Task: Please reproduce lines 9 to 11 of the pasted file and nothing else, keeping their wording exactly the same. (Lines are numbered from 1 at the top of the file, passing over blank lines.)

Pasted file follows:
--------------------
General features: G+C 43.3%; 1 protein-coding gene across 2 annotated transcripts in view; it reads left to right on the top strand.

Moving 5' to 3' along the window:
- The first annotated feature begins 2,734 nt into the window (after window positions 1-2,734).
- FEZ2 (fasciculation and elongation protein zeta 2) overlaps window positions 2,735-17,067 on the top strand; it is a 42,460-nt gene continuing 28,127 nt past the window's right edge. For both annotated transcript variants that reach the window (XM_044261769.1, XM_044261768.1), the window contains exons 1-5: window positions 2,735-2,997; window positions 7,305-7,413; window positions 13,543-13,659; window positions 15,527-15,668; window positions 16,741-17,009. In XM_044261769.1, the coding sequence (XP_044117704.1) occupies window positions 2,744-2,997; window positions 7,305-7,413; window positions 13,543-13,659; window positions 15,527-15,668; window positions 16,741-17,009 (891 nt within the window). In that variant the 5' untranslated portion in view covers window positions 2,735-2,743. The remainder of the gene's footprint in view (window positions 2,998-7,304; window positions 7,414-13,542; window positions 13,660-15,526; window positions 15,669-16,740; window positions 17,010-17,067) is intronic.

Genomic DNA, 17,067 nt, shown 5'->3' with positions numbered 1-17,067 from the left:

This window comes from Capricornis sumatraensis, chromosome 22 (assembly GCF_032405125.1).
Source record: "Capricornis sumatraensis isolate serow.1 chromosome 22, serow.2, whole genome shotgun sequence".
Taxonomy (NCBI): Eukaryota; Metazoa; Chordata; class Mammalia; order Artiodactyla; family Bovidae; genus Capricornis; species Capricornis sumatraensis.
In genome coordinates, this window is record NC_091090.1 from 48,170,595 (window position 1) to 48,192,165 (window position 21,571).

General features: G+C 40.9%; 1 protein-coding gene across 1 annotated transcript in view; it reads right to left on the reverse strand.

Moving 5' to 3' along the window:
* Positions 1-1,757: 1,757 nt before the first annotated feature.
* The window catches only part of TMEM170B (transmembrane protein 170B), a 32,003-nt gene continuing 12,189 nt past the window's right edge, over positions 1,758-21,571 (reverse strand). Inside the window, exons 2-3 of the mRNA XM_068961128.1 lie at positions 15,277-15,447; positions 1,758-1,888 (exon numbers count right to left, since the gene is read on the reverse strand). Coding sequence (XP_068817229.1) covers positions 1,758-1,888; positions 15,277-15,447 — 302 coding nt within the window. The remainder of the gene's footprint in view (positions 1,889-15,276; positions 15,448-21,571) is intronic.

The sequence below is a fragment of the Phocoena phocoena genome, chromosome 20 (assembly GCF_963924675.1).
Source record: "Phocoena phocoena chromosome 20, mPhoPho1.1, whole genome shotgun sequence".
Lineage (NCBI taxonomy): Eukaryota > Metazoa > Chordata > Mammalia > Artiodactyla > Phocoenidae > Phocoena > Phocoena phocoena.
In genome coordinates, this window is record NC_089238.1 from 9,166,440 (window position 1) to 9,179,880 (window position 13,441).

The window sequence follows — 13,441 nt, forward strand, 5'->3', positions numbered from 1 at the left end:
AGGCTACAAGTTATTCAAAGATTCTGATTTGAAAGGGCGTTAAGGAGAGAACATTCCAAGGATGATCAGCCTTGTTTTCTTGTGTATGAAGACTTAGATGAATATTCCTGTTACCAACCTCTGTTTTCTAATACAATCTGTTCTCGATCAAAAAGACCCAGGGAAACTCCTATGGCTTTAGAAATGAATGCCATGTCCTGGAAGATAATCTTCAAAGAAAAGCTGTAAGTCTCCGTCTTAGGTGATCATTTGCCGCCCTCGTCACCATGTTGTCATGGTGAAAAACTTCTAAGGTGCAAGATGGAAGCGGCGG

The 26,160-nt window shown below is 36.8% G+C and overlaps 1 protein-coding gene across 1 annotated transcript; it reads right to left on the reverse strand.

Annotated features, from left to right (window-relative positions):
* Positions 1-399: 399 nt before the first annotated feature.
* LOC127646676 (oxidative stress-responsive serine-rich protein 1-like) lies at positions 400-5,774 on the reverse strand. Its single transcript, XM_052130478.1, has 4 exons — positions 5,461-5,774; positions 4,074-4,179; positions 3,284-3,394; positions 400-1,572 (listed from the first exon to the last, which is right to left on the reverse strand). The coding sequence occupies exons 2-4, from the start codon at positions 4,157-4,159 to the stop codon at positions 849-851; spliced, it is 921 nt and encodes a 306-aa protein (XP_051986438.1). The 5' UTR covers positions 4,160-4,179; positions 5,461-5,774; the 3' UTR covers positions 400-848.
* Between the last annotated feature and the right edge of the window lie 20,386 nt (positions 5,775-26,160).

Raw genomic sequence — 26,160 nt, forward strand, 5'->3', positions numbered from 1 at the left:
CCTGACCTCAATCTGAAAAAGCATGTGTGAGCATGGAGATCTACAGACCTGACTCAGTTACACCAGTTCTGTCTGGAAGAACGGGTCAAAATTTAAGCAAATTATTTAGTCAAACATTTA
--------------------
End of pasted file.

In genome coordinates, this window is record NC_091090.1 from 48,170,595 (window position 1) to 48,192,165 (window position 21,571).

General features: G+C 40.9%; 1 protein-coding gene across 1 annotated transcript in view; it reads right to left on the reverse strand.

Moving 5' to 3' along the window: